InSight on Mars’ Spin

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Produced by the Space Telescope Science Institute’s Office of Public Outreach in collaboration with NASA’s Universe of Learning partners: Caltech/IPAC, Center for Astrophysics | Harvard & Smithsonian, and NASA Jet Propulsion Laboratory.
 
Video imagery:

·       Mars rotation visualization: NASA's Goddard Space Flight Center
·        Illustration of InSight lander on Martian surface: NASA/JPL-Caltech
·       Martian surface with ice boulders, Mars Reconnaissance Orbiter: NASA/JPL-Caltech/University of Arizona

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A collage of space photos, including planets, galaxies, and nebulas. Text, News from the Universe. 
 
Insight on Mars' Spin. August 18, 2023. 
 
Mars, a red planet with dark spots, spins in space. 
 
Text, Ever feel like a day doesn't last as long as it used to? On Mars data indicate this is actually the case. 
 
Using data from NASA's now-retired InSight lander, scientists have made the most precise measurements ever of Mars' rotation. 
 
Data from InSight's first 900 days on Mars indicate the planet's rotation is accelerating slightly.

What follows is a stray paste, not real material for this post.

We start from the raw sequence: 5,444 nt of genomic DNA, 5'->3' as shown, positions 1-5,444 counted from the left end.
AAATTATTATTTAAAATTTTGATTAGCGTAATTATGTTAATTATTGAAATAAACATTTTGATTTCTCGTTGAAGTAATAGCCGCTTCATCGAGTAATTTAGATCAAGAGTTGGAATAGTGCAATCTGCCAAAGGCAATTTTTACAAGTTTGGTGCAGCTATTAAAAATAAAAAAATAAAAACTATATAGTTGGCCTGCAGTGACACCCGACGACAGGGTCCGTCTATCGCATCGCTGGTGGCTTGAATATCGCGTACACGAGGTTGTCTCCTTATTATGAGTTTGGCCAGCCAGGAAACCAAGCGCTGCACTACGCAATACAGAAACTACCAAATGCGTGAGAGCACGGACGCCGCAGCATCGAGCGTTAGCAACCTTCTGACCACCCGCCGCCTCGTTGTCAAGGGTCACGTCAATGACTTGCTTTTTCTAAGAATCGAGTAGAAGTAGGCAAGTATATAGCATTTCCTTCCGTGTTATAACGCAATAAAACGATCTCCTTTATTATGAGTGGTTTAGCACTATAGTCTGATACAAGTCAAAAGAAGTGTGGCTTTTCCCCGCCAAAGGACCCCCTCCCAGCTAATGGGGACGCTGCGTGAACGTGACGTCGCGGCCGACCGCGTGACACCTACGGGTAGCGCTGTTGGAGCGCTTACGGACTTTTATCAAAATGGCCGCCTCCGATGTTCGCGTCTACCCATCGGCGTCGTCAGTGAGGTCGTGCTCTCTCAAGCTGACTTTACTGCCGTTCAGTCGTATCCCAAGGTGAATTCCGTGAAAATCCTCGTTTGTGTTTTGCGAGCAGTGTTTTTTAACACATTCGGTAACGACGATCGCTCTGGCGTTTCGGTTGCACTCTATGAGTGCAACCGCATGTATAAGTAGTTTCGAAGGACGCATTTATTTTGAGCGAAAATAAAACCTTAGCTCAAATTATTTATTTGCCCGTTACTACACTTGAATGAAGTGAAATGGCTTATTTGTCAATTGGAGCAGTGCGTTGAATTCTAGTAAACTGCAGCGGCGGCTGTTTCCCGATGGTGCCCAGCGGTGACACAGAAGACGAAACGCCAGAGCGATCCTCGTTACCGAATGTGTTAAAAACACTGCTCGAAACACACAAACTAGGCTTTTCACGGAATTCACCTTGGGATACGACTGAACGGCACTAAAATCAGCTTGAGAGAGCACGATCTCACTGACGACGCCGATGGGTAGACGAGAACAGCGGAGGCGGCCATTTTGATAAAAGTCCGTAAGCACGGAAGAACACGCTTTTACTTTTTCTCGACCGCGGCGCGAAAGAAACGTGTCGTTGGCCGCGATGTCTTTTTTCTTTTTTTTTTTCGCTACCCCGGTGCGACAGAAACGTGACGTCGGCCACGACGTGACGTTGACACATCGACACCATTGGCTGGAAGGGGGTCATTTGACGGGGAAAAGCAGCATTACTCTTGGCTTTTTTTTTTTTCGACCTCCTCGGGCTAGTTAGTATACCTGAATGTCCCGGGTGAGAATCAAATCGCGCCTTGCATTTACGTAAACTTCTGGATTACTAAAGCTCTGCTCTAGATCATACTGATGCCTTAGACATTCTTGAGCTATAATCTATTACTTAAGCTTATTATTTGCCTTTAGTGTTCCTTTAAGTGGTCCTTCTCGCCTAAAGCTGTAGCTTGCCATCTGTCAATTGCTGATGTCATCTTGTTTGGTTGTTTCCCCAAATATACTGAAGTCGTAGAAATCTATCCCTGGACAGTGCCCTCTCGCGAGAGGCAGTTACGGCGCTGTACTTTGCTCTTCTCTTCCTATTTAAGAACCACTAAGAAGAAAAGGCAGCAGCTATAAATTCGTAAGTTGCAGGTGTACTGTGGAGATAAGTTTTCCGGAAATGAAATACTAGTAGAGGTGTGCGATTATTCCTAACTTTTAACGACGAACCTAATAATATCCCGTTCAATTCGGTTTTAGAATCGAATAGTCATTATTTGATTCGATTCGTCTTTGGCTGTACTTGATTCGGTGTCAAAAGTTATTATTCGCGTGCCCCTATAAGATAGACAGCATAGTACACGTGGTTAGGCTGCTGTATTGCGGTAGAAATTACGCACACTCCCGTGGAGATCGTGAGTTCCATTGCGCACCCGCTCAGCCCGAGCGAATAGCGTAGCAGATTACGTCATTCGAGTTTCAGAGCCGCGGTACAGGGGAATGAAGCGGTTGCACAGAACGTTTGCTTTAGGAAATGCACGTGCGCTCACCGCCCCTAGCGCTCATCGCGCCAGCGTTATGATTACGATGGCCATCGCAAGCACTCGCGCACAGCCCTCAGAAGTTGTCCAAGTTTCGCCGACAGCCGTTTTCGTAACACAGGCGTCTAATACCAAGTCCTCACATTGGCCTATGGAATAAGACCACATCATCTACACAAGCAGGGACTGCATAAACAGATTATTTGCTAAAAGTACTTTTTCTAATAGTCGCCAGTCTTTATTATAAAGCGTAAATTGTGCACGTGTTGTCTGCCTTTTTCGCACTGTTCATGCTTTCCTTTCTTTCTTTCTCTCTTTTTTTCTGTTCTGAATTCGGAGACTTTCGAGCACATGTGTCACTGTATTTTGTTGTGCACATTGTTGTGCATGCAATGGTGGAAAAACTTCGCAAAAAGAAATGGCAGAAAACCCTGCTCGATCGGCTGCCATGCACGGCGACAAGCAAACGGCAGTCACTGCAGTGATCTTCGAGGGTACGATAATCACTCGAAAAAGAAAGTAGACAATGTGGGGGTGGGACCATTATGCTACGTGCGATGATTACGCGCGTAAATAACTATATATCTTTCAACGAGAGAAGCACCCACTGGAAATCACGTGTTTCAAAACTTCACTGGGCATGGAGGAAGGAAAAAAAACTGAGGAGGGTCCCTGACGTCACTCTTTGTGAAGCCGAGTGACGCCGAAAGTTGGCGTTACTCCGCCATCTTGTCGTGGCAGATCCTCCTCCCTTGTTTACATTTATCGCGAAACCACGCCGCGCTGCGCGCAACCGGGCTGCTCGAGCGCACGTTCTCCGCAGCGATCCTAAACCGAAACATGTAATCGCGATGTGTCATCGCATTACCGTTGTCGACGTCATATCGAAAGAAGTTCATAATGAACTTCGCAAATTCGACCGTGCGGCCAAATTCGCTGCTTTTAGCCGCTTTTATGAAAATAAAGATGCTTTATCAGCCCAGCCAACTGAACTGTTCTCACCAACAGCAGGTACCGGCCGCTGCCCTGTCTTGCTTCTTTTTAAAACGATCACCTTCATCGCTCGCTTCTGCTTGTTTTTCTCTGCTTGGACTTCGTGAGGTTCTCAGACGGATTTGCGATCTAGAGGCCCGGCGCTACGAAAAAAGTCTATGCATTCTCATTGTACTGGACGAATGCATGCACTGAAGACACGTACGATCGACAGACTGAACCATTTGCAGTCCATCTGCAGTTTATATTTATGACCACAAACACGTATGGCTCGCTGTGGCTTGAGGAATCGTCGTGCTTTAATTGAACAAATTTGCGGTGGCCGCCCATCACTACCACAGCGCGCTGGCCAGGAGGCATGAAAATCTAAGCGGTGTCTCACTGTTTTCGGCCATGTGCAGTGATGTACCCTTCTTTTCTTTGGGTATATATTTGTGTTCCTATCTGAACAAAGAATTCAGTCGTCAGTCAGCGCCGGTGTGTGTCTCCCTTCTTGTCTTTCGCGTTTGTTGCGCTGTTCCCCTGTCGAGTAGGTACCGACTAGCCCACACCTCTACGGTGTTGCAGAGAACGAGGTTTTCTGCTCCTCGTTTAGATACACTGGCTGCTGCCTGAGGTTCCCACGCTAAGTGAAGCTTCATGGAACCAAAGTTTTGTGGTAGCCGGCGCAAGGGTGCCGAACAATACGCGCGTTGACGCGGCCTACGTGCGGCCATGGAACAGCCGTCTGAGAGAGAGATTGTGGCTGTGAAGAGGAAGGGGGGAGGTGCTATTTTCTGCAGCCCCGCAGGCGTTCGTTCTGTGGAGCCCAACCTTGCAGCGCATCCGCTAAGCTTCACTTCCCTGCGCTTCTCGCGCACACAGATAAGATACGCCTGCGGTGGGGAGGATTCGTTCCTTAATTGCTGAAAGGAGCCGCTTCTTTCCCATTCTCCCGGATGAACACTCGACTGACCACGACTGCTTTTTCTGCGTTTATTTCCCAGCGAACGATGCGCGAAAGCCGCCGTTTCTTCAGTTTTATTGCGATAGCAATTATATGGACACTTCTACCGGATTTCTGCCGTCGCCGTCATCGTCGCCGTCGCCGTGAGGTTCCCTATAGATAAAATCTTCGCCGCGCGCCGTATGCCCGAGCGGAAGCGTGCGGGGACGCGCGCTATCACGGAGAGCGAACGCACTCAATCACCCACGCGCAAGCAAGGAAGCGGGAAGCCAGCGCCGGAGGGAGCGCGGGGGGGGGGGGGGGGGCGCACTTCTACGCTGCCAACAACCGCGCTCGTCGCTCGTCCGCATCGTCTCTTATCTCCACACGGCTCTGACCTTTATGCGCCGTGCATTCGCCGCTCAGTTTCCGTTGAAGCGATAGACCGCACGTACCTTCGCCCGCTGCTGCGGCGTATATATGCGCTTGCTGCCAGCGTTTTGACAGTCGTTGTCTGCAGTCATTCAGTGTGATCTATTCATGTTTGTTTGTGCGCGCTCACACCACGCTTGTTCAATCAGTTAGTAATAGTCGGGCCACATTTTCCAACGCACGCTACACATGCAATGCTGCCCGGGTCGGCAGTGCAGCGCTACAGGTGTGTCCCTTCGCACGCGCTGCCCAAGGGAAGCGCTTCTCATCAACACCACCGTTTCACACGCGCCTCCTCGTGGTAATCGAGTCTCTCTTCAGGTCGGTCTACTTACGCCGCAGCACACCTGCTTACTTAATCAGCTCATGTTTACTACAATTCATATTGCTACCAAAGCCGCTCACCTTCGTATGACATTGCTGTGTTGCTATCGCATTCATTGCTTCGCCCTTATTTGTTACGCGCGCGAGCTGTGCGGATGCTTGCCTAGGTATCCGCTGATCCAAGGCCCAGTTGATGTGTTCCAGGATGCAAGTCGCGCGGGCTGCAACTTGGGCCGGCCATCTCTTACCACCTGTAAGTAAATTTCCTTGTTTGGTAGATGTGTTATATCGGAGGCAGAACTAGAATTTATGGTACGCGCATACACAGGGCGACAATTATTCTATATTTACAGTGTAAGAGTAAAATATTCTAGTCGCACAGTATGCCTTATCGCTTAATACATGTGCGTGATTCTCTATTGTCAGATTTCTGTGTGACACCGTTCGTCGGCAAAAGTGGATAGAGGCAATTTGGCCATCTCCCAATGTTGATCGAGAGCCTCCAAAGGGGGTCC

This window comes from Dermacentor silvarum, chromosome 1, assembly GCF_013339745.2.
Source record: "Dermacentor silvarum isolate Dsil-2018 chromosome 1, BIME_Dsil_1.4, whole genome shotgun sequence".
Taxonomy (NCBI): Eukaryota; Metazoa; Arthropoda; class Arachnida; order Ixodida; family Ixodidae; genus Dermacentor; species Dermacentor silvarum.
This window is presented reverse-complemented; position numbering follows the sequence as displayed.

InSight lander illustration. The lander sits on the surface just beside a cliff. It has a round center with many instruments and robotic arms, two round solar panels on the sides, and tubes to instruments deployed on the surface. Two arrows point to areas on the lander labeled RISE Antennas. 
 
Text, Each year the Martian day, or sol, becomes a fraction of a millisecond shorter. 
 
Scientists are still investigating the cause of the acceleration. Theories relate to how the distribution of mass could be shifting on the planet's surface and interior. 
 
The surface of Mars. It is red, pocked with craters all over, and has patches of white and black. 
 
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Text, This news was brought to you in part by the Jet Propulsion Laboratory in Pasadena, California.